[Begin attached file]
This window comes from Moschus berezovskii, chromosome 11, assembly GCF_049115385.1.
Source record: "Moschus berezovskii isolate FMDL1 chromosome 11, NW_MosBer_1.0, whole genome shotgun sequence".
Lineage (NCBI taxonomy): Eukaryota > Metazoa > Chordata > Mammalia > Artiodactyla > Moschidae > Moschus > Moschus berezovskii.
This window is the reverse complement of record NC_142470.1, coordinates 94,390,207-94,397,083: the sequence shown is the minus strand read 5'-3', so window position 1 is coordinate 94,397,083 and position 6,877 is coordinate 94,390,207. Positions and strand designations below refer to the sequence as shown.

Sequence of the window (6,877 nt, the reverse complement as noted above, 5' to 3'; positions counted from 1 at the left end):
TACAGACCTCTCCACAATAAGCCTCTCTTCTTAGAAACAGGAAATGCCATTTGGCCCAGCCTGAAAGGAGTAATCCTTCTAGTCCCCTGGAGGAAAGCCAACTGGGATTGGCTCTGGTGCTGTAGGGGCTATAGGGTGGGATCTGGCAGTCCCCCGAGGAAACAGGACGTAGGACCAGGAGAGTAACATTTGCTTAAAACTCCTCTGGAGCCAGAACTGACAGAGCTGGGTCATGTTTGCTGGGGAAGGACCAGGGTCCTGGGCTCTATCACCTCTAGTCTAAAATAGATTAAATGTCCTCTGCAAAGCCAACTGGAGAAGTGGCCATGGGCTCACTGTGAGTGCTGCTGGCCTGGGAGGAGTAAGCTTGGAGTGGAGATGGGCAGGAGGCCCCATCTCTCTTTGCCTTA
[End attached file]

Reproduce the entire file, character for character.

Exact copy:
This window comes from Moschus berezovskii, chromosome 11, assembly GCF_049115385.1.
Source record: "Moschus berezovskii isolate FMDL1 chromosome 11, NW_MosBer_1.0, whole genome shotgun sequence".
Lineage (NCBI taxonomy): Eukaryota > Metazoa > Chordata > Mammalia > Artiodactyla > Moschidae > Moschus > Moschus berezovskii.
This window is the reverse complement of record NC_142470.1, coordinates 94,390,207-94,397,083: the sequence shown is the minus strand read 5'-3', so window position 1 is coordinate 94,397,083 and position 6,877 is coordinate 94,390,207. Positions and strand designations below refer to the sequence as shown.

Sequence of the window (6,877 nt, the reverse complement as noted above, 5' to 3'; positions counted from 1 at the left end):
TACAGACCTCTCCACAATAAGCCTCTCTTCTTAGAAACAGGAAATGCCATTTGGCCCAGCCTGAAAGGAGTAATCCTTCTAGTCCCCTGGAGGAAAGCCAACTGGGATTGGCTCTGGTGCTGTAGGGGCTATAGGGTGGGATCTGGCAGTCCCCCGAGGAAACAGGACGTAGGACCAGGAGAGTAACATTTGCTTAAAACTCCTCTGGAGCCAGAACTGACAGAGCTGGGTCATGTTTGCTGGGGAAGGACCAGGGTCCTGGGCTCTATCACCTCTAGTCTAAAATAGATTAAATGTCCTCTGCAAAGCCAACTGGAGAAGTGGCCATGGGCTCACTGTGAGTGCTGCTGGCCTGGGAGGAGTAAGCTTGGAGTGGAGATGGGCAGGAGGCCCCATCTCTCTTTGCCTTA